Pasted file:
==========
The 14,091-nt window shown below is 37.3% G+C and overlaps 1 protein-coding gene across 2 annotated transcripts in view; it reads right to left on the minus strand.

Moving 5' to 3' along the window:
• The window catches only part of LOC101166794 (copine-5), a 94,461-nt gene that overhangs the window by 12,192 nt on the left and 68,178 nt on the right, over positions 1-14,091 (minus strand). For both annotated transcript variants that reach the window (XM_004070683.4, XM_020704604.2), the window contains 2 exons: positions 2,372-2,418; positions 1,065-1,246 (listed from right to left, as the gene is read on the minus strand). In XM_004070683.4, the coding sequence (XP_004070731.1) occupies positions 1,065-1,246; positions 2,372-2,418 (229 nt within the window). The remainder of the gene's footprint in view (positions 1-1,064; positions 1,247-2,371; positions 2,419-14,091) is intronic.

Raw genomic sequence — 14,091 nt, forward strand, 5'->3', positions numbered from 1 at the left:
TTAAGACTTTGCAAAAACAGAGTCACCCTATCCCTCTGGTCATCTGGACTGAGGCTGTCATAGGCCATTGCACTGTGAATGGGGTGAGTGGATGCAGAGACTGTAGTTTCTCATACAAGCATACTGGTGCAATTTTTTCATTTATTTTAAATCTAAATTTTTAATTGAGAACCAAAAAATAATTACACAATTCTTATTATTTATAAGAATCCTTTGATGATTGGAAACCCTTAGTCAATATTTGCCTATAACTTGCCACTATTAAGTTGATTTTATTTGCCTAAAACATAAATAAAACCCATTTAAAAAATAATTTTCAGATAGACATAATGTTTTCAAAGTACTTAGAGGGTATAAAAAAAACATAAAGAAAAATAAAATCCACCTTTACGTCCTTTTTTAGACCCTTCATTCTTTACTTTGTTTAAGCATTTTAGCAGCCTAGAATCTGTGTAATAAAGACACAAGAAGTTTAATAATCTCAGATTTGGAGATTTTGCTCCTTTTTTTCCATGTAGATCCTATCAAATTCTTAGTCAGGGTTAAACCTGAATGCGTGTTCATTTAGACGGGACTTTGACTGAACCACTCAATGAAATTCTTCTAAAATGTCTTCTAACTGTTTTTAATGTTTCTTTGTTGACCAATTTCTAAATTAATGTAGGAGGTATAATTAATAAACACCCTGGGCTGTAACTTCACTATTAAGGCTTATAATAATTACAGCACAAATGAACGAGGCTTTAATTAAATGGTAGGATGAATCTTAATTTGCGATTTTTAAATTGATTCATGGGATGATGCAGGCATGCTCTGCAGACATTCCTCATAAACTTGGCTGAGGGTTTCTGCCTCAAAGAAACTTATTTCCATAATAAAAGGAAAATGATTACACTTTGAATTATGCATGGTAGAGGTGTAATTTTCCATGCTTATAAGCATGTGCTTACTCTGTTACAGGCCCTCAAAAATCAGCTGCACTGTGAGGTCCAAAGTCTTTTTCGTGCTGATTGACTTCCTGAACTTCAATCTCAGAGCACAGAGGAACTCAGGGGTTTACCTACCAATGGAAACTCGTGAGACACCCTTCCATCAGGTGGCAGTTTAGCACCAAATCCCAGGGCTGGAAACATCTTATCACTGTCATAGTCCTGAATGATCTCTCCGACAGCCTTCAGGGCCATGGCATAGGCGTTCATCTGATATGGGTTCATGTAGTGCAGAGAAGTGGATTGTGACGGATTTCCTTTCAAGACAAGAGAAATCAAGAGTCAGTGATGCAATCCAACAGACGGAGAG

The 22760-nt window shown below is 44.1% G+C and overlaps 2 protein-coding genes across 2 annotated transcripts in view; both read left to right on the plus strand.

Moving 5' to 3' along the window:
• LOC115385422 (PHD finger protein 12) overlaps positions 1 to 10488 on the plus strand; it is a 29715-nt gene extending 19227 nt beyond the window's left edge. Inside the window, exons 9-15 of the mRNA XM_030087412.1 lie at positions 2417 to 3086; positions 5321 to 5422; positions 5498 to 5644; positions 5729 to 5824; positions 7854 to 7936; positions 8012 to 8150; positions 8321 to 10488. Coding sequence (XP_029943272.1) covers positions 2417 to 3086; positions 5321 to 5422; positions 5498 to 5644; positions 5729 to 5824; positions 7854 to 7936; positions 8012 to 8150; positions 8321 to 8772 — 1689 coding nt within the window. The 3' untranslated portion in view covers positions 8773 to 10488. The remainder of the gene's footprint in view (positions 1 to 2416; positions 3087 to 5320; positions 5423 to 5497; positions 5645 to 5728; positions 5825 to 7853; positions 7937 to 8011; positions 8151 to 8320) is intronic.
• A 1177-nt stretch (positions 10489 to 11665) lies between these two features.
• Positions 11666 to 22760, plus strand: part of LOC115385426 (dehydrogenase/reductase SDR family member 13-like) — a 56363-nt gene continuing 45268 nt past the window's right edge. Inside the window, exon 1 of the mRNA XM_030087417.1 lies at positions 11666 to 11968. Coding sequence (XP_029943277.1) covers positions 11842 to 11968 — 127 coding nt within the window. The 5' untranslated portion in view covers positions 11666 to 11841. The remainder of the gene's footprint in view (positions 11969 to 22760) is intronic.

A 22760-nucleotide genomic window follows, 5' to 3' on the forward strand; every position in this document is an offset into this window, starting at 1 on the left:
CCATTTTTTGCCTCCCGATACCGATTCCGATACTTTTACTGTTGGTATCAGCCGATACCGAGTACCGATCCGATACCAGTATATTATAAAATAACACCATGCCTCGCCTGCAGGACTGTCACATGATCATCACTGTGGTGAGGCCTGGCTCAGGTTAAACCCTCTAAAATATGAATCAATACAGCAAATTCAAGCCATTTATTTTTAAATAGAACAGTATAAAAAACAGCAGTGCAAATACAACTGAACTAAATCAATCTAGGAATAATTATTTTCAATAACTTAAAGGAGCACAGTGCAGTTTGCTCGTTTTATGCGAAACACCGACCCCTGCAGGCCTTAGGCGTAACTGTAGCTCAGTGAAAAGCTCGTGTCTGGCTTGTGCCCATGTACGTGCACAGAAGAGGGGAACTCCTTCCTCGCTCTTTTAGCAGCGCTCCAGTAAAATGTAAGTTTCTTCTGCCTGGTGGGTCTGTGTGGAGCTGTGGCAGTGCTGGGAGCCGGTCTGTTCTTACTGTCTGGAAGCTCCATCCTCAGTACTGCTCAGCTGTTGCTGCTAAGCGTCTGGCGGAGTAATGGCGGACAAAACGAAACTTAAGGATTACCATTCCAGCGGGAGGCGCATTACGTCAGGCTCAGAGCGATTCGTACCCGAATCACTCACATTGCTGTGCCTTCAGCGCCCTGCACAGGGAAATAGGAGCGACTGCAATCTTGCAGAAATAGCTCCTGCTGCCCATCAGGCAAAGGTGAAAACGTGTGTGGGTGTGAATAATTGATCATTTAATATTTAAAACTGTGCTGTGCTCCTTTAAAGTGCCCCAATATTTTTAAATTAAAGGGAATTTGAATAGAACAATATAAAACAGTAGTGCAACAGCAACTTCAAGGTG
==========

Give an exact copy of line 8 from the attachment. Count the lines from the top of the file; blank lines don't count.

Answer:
• LOC115385422 (PHD finger protein 12) overlaps positions 1 to 10488 on the plus strand; it is a 29715-nt gene extending 19227 nt beyond the window's left edge. Inside the window, exons 9-15 of the mRNA XM_030087412.1 lie at positions 2417 to 3086; positions 5321 to 5422; positions 5498 to 5644; positions 5729 to 5824; positions 7854 to 7936; positions 8012 to 8150; positions 8321 to 10488. Coding sequence (XP_029943272.1) covers positions 2417 to 3086; positions 5321 to 5422; positions 5498 to 5644; positions 5729 to 5824; positions 7854 to 7936; positions 8012 to 8150; positions 8321 to 8772 — 1689 coding nt within the window. The 3' untranslated portion in view covers positions 8773 to 10488. The remainder of the gene's footprint in view (positions 1 to 2416; positions 3087 to 5320; positions 5423 to 5497; positions 5645 to 5728; positions 5825 to 7853; positions 7937 to 8011; positions 8151 to 8320) is intronic.